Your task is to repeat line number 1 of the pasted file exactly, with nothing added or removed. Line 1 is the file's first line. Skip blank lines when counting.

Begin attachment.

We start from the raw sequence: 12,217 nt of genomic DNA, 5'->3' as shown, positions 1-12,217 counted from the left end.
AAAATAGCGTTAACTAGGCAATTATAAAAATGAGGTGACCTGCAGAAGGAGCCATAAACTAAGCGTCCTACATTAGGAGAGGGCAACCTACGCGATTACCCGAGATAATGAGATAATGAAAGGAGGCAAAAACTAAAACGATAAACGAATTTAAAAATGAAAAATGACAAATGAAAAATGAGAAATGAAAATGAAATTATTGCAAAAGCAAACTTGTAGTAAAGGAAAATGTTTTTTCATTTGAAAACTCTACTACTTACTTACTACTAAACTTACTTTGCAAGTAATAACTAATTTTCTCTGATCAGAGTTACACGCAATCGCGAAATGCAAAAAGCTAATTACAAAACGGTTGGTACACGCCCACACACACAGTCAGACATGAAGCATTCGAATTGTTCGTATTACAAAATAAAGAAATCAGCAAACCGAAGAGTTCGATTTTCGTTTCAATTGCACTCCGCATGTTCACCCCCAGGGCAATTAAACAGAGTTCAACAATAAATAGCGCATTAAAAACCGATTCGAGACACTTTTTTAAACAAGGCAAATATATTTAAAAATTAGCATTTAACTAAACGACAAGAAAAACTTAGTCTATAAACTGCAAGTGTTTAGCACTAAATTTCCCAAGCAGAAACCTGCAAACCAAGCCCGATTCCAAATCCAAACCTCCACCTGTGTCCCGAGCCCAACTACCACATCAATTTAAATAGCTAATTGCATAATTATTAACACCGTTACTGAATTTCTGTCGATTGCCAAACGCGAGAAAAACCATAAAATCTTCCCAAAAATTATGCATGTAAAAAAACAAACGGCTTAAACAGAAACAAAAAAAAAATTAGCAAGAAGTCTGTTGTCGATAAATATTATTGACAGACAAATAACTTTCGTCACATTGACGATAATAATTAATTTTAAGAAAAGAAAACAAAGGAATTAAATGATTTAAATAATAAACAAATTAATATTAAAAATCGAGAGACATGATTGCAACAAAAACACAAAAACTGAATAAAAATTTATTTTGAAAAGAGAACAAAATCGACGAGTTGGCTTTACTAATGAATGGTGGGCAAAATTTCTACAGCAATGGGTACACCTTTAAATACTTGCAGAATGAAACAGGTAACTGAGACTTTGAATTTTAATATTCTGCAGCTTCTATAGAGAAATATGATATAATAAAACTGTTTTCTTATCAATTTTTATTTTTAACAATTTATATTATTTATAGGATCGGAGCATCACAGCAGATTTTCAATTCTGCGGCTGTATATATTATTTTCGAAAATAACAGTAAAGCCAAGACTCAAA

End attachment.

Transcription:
We start from the raw sequence: 12,217 nt of genomic DNA, 5'->3' as shown, positions 1-12,217 counted from the left end.